It shows young boys being trained to fight and let loose in a disused warehouse.
Dressed in black combat fatigues and masked, the boys run through military drills. It is standard propaganda stuff. Every terror organisation films this type of thing.
But there is a difference.
On the highly produced film, you see handcuffed men running from room to room. They are being hunted. It is utterly awful when you realise it is real. This looks like a Hollywood film. But it is actually happening.
As they hunt down the men, they kill them. The final moments of fear, screaming, begging and the pain are glorified. It is astoundingly barbaric.
The video is important because it explains why these are not just errant youths. They have been brainwashed, and they are deadly.
The question is whether or not they always will be – because in the chaos of the Mosul battle many of them are on the loose.
Sky News has been given extremely rare access to a detention centre in Erbil. Here, they hold the boys who have been caught – as well as suspects.
Some were identified in the sprawling refugee camps dotted across northern Iraq and turned in.
A dozen or so share a cell. They are well treated and spend their time praying and trying to learn to read. One boy studiously used an English dictionary as we filmed.
Their stories are very similar. Initially reluctant to join Islamic State, they are groomed by IS members to take up the challenge of Jihad and, ultimately, martyrdom.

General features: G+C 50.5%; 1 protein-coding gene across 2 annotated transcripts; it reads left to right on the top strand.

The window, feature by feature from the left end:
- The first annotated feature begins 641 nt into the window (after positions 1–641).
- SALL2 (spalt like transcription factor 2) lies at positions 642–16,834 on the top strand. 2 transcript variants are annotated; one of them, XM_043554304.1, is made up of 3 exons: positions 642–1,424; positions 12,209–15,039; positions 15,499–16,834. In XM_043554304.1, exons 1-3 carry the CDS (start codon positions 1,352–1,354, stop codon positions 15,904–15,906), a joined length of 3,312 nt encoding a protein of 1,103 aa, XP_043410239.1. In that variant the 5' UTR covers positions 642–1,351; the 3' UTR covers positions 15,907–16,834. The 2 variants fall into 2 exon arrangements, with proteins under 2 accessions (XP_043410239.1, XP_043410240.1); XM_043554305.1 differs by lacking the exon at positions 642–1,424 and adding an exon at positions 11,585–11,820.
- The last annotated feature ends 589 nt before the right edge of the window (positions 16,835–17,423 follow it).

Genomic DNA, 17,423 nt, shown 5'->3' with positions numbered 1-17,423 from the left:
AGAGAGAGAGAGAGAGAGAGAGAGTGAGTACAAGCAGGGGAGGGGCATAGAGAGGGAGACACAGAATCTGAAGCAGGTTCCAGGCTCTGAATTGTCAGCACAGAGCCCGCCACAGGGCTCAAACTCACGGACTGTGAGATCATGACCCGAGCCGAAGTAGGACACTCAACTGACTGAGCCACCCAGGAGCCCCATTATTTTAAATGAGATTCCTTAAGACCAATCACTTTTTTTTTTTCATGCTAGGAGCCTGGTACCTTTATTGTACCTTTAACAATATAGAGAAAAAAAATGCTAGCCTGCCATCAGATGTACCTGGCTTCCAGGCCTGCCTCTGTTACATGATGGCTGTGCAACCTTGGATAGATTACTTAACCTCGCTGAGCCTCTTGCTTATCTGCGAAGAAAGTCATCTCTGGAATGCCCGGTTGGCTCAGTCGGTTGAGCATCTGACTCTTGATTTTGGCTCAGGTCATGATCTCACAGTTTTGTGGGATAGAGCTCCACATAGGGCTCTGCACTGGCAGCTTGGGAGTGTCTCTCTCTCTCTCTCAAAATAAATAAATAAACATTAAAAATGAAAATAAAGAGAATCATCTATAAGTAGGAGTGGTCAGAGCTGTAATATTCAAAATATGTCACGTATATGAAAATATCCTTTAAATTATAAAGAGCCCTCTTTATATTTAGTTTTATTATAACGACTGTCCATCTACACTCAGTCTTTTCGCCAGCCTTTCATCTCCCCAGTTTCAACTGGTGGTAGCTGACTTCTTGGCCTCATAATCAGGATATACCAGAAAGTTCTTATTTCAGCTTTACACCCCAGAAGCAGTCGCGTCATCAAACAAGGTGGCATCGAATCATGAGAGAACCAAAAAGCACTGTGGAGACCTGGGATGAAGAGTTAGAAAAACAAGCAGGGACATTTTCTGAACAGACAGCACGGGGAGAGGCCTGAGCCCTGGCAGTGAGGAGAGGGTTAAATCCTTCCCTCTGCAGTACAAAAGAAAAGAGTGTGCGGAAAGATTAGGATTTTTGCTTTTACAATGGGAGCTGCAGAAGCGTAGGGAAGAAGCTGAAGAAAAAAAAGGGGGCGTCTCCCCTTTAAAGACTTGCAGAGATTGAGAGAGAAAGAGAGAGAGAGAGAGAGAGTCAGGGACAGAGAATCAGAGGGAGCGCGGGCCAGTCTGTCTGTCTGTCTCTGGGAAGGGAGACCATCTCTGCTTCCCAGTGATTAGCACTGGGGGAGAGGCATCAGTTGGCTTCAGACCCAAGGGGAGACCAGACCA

Mahmoud would talk to us. He is 12. He admits to being a member. His grooming took six to seven months.
“My friend came to me. He showed me photos, he told me: ‘Come with me, we will give you a weapon, a car, a wife. Come with us, you will have virgins in paradise.’
“They brainwashed me and took me,” Mahmoud told us in his cell.
“They were showing us on TV how a suicide bomber goes and explodes himself. How booby-traps were exploded. How weapons were dismantled. How you can hit an armoured vehicle. Where to shoot on the windshield of a hummer to hit it and break it, which angle to shoot. How you can sneak and attack them secretly. How you go and bring back injured ones. These things,” he explained.
He says he was terrified at what he was seeing and hearing. He wanted to quit. So he was punished.
“They put me in prison with no food or water – the most dreadful punishment. From sunrise to sunset, you get one loaf and one bottle of water. Then another small bottle of water until the next day, and sometimes they don’t bring you anything.
“On Friday is nothing. They bring dirty rice and sauce to punish you. And they bring a scholar. He will decide if you go back to them or quit.
“Next they whip you and torture you but I withstood all the torture and then I quit,” Mahmoud said.
For the families of this lost generation, these are difficult times.
They come to meet their children aware that they could be sentenced to 15 years or longer in prison. The families themselves could be ostracised in the days after IS has gone.
Their meetings are short and not very private, but the Kurdish authorities holding them will take no chances with the terror threat.
Of the 236 inmates held here, 215 are suspected of terrorism and there are camps near by overflowing with young men whose intentions are unknown.
The curse of Islamic State’s hate-filled messages and doctrine of pure evil could take at least a generation to pass.